I would love to know, before the history of art in Nicaragua, the stories of the artists, because making the decision to be an artist in this country as a life project is an immense thing. Although there are many clichés, bohemian, and machismos, there also was—and there is—nobility, convictions, intelligence, and poetry. I would say, these are more developed than the artistic production itself, and It would be nice to know more about these.

MAL: Based on what you mention, what motivates you to continue with an artistic exercise in the context of Nicaragua? From that, what concordance, correspondence, or relationship does this individual motivation find in the artistic communities of the Central American localities where your exhibition took place? Taking into account that the region is marked by fragmentation and poor collaboration between institutions in each country.

PB: I am from Nicaragua, and I live there. It’s not that I have alternatives, but I do not imagine living elsewhere, without the presence of black humor and Nicaraguan frankness. Even the cultural traumas—like our wars and the colony—are stories that shape us and that I consider important for conscious creativity.

My exhibition went through three countries, mine, Costa Rica and Guatemala. I know a little about the artistic communities of the three capital cities, Managua, San José, and Guatemala City, because Space for Research and Artistic Reflection (EspIRA), which I started almost 20 years ago, has worked with artists from all over the region. Your question forces me to generalize and reduce my perceptions about these artistic communities, which is an interesting exercise. They are—we are—obviously communities that reflect their respective societies.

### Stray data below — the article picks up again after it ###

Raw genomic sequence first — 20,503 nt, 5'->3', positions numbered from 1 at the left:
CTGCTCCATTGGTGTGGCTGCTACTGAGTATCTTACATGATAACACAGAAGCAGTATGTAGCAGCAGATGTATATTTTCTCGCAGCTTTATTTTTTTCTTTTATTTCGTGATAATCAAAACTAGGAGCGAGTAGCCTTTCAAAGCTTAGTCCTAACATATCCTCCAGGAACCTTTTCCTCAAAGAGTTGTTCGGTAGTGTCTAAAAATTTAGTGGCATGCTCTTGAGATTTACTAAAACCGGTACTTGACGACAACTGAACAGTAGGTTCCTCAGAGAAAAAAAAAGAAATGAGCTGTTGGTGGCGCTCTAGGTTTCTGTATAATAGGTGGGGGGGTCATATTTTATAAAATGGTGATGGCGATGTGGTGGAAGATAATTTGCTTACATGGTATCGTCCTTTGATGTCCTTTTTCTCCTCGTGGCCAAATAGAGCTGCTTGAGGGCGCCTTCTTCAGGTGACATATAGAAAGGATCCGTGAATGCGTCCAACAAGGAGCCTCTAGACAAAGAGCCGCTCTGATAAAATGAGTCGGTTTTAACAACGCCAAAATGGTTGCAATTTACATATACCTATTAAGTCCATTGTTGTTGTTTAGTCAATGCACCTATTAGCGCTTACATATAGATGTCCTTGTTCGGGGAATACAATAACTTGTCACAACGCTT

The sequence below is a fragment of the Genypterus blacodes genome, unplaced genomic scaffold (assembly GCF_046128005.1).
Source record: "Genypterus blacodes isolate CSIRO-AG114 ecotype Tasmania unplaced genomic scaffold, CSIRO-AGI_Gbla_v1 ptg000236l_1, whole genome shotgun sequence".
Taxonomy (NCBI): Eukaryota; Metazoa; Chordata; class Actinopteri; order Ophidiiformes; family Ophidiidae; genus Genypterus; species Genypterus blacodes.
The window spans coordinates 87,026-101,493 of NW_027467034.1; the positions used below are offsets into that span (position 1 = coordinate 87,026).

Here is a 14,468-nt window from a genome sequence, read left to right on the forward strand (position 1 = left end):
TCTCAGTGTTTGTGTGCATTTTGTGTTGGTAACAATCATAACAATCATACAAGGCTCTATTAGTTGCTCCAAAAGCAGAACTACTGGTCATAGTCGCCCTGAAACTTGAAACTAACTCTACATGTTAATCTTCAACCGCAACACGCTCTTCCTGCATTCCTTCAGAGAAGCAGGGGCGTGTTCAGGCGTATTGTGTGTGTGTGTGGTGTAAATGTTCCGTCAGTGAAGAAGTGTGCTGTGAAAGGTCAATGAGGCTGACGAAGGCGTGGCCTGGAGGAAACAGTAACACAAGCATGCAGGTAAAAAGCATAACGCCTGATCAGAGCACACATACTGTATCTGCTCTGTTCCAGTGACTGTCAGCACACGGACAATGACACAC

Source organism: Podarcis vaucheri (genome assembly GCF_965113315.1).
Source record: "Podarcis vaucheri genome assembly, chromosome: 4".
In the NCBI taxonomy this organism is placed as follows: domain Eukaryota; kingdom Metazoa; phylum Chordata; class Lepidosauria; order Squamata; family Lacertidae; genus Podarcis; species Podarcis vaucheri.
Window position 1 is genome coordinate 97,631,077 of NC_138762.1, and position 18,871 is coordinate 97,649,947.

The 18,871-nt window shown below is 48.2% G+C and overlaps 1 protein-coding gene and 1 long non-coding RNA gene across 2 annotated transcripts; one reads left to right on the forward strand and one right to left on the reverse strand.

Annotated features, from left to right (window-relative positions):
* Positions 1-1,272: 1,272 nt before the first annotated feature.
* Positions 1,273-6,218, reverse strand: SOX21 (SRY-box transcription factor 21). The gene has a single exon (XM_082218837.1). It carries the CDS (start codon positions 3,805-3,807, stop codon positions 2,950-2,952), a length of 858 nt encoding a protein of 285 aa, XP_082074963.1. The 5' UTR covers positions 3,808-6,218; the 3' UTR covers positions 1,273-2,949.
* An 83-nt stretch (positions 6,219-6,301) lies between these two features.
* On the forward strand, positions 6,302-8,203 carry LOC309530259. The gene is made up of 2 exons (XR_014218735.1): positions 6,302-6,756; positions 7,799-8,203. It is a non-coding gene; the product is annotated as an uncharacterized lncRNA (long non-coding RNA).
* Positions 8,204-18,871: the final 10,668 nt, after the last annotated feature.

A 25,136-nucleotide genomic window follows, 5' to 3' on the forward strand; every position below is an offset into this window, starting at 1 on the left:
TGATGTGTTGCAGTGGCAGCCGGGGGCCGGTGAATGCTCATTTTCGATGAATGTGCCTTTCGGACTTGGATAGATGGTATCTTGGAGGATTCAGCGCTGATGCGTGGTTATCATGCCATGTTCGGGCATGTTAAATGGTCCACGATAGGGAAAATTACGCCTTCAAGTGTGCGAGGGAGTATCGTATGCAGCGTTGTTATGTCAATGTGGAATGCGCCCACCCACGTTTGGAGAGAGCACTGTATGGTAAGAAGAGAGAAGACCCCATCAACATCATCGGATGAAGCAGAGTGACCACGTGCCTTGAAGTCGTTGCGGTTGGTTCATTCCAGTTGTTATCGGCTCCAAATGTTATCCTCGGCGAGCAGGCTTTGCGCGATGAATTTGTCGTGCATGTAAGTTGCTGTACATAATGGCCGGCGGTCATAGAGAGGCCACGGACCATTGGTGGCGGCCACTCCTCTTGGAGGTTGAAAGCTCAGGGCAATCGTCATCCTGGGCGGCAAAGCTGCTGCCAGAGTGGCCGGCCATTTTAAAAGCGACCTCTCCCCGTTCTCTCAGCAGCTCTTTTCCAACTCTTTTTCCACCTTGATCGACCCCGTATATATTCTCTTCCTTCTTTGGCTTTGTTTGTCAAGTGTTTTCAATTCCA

San José is the farthest of all for me, not in emotional terms, but in terms of its production. Its—relatively— broad community of artists weaves discourses that in many cases are linked to globalization or speak of the nation-state, questioning or discarding its causes and effects. Guatemalan artists, for their part, treat these and other issues by passing them through the holes of their wounds: Guatemalan art is very visceral, or very sad. In Nicaragua we have similar concerns—adding the Sandinista Revolution as another great protagonist—but, in addition to passing the issues through the wounds, we also laugh a lot.